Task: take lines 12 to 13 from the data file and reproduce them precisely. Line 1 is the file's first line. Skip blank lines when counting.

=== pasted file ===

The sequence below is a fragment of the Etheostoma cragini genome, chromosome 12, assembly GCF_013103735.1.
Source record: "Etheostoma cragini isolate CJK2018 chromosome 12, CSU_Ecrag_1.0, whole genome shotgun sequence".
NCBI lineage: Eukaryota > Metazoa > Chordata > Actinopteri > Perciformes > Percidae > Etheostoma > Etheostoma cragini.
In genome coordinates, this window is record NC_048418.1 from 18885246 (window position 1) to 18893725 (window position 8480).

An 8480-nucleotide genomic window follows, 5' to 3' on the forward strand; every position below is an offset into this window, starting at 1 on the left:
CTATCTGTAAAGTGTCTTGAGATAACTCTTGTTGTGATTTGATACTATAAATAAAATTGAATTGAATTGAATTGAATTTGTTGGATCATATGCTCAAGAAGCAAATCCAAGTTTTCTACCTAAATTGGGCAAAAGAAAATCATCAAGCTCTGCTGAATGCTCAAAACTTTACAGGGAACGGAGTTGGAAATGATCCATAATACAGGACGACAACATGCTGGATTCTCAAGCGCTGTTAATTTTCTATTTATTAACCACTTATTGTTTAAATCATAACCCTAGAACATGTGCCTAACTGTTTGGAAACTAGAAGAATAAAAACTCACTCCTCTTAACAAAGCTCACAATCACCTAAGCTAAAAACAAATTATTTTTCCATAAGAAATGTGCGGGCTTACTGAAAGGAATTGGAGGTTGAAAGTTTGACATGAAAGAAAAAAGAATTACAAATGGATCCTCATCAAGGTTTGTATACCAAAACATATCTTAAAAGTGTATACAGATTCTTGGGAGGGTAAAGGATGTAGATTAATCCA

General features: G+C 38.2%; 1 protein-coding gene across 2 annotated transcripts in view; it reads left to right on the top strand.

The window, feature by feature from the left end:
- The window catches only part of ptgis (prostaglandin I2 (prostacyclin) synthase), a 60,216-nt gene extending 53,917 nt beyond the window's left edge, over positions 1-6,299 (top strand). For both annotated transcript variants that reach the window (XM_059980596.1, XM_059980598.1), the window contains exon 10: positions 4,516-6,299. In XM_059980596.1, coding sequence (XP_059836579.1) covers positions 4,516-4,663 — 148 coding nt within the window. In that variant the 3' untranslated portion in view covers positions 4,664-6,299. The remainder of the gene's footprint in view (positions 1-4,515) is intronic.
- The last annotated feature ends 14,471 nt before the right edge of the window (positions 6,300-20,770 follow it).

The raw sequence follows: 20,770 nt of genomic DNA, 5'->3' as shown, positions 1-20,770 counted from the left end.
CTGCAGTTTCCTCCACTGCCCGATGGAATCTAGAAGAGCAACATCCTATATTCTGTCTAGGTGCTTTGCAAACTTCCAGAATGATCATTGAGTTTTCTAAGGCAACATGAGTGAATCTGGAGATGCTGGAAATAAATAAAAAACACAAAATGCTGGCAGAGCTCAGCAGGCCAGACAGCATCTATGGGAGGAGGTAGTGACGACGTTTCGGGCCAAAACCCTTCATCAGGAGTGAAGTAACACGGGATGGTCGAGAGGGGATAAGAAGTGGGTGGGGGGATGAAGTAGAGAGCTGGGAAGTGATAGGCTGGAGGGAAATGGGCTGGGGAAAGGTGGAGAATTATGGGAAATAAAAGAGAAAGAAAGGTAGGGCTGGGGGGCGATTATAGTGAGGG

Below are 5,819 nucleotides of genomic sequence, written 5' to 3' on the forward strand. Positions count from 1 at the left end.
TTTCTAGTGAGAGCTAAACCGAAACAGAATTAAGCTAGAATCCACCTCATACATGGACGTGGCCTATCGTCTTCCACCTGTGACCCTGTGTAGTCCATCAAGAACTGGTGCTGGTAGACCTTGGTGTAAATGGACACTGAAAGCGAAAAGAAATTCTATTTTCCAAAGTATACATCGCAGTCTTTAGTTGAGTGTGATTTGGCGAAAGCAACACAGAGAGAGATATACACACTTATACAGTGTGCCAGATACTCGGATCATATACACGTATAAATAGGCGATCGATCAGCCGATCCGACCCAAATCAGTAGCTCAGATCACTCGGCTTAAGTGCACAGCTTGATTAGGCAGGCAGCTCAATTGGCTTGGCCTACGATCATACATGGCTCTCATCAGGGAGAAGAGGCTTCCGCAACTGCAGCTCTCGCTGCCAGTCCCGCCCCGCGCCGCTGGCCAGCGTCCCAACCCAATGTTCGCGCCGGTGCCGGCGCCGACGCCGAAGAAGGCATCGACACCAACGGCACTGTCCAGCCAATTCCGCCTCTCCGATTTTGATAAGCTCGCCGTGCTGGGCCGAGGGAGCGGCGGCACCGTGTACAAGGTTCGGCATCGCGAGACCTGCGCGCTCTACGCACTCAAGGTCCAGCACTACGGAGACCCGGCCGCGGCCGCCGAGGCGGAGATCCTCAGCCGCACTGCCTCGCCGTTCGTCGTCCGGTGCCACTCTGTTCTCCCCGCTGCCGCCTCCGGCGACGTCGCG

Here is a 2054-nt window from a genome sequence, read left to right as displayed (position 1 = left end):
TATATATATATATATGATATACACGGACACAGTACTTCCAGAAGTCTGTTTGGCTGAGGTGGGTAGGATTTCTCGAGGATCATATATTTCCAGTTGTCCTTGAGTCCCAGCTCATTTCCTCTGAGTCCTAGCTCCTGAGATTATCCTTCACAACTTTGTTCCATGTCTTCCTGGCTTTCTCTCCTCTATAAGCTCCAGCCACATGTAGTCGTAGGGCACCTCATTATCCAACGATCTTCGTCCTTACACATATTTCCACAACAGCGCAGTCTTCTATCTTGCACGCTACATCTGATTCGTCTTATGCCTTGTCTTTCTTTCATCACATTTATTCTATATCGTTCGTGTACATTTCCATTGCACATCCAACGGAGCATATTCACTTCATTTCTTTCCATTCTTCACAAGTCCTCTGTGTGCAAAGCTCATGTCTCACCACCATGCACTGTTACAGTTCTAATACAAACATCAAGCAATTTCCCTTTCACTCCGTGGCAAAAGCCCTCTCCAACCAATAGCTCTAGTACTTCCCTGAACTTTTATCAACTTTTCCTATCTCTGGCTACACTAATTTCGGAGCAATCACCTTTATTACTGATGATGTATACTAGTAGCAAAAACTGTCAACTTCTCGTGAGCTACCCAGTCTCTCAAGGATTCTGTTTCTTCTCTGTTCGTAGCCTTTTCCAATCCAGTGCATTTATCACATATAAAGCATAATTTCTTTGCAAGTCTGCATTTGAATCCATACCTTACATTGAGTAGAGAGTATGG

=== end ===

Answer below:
CTGCAGTTTCCTCCACTGCCCGATGGAATCTAGAAGAGCAACATCCTATATTCTGTCTAGGTGCTTTGCAAACTTCCAGAATGATCATTGAGTTTTCTAAGGCAACATGAGTGAATCTGGAGATGCTGGAAATAAATAAAAAACACAAAATGCTGGCAGAGCTCAGCAGGCCAGACAGCATCTATGGGAGGAGGTAGTGACGACGTTTCGGGCCAAAACCCTTCATCAGGAGTGAAGTAACACGGGATGGTCGAGAGGGGATAAGAAGTGGGTGGGGGGATGAAGTAGAGAGCTGGGAAGTGATAGGCTGGAGGGAAATGGGCTGGGGAAAGGTGGAGAATTATGGGAAATAAAAGAGAAAGAAAGGTAGGGCTGGGGGGCGATTATAGTGAGGG

Below are 5,819 nucleotides of genomic sequence, written 5' to 3' on the forward strand. Positions count from 1 at the left end.